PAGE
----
A Social Media Strategy Story – 3 years in the making


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It all started with a surprise project in 2008 – I wrote about it on my personal blog and on some public blogs like Customer Think and Social Media Today. And as promised I continue writing about it.

Here is the whole story from the very beginning:

2008 – One morning…

… a small group of sales and service people from Company-Red realized that they could go to Facebook, LinkedIn, Yahoo Groups and YouTube and get a list of all the people who were discussing the good, the bad and the ugly about their products. After spending some time and doing some digging, Company-Red realized that this list was basically their customer list with lots of insights about usage, problems, advantages and more. It was a shocking event as the customer list was one of their best guarded secrets – now publicly available to everybody. Of course nobody published the list but customer discus and explore solutions and as such out them as a customer of whatever they use.

One manager said “Hey, this is a huge threat – anybody can get the same information if only they know how to dig them up. Friggin Social Media is a wide-open and completely accessible public space. As a matter of fact, this is even worse than publishing our customer list because the comments and postings actually describe our new products, they discuss what we do right and why they bought our products in the first place. Worse, they expose all our weakness – and some of that stuff we don’t even know ourselves. ” The Chief of Staff consulted me and some experts and we launched Operation “Big Dig”.

The Big Dig
The “Big Dig” was a project to analyze and dissect the customer base. It was a project to use social media to find customers with problems. An elite team was created. There was only one mission: “Get into all the social networks, groups and communities, identify our customers, and help them solve their problems. ” – Within only three months Company-Red was receiving a lot of positive feedback from customers who appreciated the effort and the improvements in service. People loved Company-Red.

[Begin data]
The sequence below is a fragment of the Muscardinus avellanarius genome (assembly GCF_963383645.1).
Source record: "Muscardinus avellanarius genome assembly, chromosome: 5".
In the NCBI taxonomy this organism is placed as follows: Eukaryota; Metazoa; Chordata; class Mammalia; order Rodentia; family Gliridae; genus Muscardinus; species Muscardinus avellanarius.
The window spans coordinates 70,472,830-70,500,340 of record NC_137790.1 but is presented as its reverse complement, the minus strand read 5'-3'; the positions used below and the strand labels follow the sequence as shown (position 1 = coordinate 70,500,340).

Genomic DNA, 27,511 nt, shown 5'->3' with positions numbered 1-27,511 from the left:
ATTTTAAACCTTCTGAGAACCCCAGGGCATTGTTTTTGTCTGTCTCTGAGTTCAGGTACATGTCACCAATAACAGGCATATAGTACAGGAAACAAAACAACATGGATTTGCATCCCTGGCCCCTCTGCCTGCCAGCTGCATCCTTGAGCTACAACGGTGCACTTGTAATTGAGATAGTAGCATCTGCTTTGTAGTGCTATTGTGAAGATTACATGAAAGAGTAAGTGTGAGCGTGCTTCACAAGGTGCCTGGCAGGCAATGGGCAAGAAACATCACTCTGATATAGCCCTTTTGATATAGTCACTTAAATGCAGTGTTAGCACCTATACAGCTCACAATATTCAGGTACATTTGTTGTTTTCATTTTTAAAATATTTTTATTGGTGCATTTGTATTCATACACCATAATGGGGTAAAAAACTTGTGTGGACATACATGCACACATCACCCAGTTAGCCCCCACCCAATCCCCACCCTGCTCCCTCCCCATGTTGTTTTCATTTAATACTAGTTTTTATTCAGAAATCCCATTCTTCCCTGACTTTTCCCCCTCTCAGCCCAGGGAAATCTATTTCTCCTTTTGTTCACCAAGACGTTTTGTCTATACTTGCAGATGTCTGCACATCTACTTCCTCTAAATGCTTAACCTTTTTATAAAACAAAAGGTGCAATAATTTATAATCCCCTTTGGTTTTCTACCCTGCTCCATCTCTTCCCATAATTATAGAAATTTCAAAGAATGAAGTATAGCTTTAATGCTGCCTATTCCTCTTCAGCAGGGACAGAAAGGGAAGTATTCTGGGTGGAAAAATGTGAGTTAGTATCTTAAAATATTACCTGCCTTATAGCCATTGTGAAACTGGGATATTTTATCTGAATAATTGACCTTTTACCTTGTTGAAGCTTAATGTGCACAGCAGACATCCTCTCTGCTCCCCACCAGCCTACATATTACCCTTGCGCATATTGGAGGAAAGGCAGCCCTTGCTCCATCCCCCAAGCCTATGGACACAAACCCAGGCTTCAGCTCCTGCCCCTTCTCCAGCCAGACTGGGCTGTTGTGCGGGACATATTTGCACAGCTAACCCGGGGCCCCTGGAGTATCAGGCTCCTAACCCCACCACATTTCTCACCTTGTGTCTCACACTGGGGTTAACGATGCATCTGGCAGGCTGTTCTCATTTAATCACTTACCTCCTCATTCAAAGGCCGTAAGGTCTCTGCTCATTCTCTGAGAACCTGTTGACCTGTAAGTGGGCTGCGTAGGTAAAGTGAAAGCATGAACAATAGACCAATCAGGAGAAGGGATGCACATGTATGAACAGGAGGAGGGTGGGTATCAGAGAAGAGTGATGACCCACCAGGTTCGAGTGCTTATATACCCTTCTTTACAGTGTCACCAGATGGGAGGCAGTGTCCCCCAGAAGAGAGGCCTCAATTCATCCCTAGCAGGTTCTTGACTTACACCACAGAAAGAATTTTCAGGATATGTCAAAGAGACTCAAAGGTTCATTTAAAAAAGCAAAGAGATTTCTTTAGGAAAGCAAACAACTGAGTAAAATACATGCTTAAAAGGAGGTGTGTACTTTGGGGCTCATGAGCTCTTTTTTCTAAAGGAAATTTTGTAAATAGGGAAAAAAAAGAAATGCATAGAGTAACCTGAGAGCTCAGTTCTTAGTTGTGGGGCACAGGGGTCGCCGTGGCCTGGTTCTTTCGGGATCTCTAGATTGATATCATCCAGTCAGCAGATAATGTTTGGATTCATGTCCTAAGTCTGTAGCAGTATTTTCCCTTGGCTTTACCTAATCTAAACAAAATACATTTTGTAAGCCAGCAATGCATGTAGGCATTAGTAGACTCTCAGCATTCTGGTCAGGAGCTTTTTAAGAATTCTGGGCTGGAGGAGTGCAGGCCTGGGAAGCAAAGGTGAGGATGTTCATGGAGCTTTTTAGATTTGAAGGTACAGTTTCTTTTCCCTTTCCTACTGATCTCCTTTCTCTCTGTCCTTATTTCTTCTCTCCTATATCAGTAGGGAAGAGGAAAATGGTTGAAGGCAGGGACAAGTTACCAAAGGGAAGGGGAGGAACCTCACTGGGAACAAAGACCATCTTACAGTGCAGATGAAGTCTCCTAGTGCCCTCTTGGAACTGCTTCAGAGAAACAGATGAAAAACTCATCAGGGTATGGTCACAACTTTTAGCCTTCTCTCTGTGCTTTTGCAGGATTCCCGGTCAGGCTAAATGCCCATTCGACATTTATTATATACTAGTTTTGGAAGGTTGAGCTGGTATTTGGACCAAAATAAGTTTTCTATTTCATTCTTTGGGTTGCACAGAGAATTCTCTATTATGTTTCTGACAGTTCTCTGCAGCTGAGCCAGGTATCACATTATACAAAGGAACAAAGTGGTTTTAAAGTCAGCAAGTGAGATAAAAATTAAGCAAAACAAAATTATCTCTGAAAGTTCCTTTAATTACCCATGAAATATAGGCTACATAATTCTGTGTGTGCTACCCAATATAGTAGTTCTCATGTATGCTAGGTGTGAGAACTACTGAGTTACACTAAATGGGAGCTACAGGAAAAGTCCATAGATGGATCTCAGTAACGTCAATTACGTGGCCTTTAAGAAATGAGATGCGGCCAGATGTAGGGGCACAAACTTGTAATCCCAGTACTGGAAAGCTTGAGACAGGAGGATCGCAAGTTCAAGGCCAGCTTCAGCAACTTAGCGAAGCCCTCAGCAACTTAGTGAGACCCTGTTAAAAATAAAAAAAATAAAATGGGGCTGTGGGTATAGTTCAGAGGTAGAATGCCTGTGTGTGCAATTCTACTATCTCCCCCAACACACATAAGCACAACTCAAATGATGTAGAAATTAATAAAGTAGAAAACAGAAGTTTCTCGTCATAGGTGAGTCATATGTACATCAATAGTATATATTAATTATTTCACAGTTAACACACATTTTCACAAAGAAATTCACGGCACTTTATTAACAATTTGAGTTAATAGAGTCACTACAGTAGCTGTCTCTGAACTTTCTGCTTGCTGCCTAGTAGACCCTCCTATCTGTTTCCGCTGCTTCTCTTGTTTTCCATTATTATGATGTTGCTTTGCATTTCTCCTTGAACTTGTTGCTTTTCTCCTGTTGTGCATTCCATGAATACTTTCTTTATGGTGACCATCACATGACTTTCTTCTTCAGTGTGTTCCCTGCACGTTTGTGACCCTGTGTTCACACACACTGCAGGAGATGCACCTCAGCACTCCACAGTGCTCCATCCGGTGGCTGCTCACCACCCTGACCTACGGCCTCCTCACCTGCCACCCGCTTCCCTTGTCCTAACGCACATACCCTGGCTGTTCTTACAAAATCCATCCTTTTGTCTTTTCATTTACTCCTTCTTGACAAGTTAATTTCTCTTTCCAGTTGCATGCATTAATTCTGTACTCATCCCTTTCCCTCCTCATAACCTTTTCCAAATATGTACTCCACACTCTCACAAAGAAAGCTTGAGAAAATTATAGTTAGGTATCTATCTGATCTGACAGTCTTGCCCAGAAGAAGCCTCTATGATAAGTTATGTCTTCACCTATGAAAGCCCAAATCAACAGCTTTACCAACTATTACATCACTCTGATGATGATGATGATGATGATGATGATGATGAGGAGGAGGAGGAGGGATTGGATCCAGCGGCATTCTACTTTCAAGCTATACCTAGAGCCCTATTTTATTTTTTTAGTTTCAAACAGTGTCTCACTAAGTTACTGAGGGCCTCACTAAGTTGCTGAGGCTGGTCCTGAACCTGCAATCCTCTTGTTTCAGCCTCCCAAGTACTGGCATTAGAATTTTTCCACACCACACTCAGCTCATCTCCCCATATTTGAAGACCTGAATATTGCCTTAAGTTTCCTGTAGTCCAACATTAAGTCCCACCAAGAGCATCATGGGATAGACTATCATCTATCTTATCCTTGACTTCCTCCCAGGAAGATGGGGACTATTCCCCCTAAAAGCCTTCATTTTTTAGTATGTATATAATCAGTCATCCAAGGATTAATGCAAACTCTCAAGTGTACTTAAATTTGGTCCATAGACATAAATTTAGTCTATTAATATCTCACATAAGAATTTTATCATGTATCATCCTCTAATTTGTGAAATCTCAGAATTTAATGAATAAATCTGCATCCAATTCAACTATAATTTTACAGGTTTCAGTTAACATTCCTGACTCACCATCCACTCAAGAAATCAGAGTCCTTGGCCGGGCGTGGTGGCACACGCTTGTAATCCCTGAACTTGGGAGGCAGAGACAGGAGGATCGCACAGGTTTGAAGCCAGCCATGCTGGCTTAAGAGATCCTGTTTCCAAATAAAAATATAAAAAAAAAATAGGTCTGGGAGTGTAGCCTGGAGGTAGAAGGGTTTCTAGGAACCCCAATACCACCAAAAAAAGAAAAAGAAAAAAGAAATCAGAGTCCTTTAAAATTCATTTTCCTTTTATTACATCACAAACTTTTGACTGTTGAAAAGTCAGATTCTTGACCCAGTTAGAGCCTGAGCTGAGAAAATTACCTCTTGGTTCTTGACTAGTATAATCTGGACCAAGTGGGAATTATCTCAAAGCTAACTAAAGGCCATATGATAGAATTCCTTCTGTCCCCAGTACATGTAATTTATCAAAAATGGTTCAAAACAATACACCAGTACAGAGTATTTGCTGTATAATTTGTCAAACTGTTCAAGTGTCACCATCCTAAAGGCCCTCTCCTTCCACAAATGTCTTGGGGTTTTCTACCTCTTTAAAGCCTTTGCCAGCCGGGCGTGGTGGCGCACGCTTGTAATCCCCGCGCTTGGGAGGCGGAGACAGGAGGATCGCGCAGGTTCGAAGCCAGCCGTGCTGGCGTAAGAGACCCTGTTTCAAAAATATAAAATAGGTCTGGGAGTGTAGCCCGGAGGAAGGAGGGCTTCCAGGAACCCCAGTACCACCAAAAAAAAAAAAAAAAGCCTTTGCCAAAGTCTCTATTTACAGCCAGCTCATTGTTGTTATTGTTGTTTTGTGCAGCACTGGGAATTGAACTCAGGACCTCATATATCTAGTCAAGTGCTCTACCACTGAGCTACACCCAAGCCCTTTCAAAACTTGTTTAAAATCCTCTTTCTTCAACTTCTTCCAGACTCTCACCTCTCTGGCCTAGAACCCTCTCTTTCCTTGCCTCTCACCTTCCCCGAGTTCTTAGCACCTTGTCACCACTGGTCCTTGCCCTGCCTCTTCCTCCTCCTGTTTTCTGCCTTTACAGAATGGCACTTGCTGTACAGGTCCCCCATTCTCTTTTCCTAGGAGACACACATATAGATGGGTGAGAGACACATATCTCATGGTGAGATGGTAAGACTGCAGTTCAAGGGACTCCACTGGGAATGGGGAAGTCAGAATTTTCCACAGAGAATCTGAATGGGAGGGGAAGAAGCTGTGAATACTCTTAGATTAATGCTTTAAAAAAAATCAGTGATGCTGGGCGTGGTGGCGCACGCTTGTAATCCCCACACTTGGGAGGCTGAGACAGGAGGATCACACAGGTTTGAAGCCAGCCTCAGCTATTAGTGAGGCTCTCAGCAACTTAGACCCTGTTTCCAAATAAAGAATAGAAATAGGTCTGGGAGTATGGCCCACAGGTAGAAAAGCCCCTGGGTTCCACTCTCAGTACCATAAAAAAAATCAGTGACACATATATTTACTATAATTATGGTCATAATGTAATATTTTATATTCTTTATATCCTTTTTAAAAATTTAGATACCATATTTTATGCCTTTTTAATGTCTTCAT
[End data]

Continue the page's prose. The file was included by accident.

Yellow Submarine
The project sparked new ideas. In one meeting we concluded: “If we can get that information about our own customers, then we can get the same information about our competitor’s customers – right?” Another team – we started with ten people, were assigned to perform a similar task but for a VERY different target group: “Find and help the customers of our competitors.” The new group called themselves “Yellow Submarine.” They dived into the social media space, identified the issues of the competitor’s customers and tried to help. Sometimes it was as simple as putting them in touch with their own customers who had similar problems and letting these experienced customers explain how Company-Red’s products had helped them.

Winning the first battle
The “Yellow Submarine” group did no selling, no pitching, no arguing about products and solutions. All they did was to make introductions and solve problems. Sure enough, the helpful customers from Company-Red posted lots of information to benefit the sometimes struggling customers from Company-Blue, Company-White, and Company-Green. Eventually, several of the Blue, White and Green customers started buying now familiar products and services from Company-Red.

The Changing Battlefield
Company-Blue struggled. They were losing the battle by fighting a traditional war against a modern enemy. Their generals blamed the economy for the devastating situation. Inevitably, Company-Blue announced they were going “back to their roots.” They downsized and fired their newly hired social media manager, announcing “we need to get back to our product values and strengthen our solution selling model. We will not be distracted by all that social crap that costs money, wastes resources and weakens our company values that made us successful in the last 50 years.”

2009 – the show goes on – bigger – different.

Ground Troops Affaire
We introduced some significant investments in direct relationship building. Company-Red understands that warfare has changed. We reviewed past experience and decided that the best weapons to gain mind share are no longer carpet bombing raids using advertising and public relations. The most effective tactic is sending ground troops into battle with order to identify and help one customer at a time – regardless of whether they are a customer of Company-Red or Company-Blue.

Time is of essence